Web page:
Decision Making by Children

Psychological Risks and Benefits
  • Gary B. Melton
Part of the Critical Issues in Social Justice book series (CISJ)


As noted throughout this volume, the concept of competence to consent has obvious psychological dimensions. Psychologists presumably can inform the law (or at least potentially can inform the law) about children’s capacity to weigh risks and benefits and to make “mature” decisions in various situations. Underlying the reason why there is interest in such developmental research are other less frequently discussed psychological concerns, which are the subject of this chapter. Specifically, a primary justification for denying children the power of consent is that they will be harmed by the consequences of making bad decisions.2. According to such a theory, self-determination rights are denied incompetent minors because of the state’s duty as parens patriae to protect dependent persons from harm.3 Hence, competence becomes an issue as a corollary to the assumption of harm, including psychological harm, resulting from allowing minors to make decisions if they are incompetent to do so. It is not incompetence per se that laws restricting children’s power of consent are designed to avoid. Rather, the purpose is to enhance children’s welfare or at least to minimize harm.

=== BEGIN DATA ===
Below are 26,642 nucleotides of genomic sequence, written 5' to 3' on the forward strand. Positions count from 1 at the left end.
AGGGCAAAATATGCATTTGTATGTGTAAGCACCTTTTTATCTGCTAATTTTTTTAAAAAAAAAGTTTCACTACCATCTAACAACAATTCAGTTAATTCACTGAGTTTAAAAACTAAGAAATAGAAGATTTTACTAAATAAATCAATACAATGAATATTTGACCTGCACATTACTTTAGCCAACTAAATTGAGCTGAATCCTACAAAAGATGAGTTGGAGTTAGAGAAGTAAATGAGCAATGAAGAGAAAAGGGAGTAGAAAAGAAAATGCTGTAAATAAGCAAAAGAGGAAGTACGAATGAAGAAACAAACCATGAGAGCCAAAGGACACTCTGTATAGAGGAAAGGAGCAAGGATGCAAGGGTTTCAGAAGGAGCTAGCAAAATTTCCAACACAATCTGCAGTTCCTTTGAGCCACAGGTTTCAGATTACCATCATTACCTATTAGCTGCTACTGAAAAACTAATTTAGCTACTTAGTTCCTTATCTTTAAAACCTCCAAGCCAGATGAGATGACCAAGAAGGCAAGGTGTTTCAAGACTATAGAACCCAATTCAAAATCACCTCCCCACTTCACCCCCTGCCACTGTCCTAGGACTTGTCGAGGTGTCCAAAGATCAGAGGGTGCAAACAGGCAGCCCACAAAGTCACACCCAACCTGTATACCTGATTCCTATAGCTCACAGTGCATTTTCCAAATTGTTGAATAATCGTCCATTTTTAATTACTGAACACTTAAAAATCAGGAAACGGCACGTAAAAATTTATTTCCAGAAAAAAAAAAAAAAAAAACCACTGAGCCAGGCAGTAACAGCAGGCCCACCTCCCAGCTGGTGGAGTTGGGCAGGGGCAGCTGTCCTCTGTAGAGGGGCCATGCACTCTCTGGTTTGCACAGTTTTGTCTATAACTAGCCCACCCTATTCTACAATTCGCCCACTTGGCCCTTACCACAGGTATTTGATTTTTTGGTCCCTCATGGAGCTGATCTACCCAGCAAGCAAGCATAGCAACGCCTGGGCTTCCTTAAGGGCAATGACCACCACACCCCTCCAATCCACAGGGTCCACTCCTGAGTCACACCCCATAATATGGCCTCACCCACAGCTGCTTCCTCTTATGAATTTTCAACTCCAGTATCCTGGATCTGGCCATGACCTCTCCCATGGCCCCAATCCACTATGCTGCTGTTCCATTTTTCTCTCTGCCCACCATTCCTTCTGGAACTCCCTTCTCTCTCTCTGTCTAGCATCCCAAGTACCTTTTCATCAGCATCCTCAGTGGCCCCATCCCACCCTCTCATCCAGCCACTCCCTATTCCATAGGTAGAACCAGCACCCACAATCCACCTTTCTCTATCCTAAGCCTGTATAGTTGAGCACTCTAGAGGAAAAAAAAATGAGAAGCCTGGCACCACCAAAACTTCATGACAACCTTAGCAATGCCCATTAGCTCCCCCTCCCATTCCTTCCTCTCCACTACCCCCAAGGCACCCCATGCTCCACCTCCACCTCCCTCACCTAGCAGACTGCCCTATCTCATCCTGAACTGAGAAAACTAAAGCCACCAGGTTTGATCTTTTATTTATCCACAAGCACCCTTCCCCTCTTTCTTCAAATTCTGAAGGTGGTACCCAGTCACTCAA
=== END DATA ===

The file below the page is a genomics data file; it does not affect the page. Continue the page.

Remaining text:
Moral Development Civil Liberty Apply Behavior Analysis Parental Authority Fourteenth Amendment 
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Copyright information

© Plenum Press, New York 1983

Authors and Affiliations

  • Gary B. Melton
    • 1
  1. 1.Department of PsychologyUniversity of NebraskaLincolnUSA

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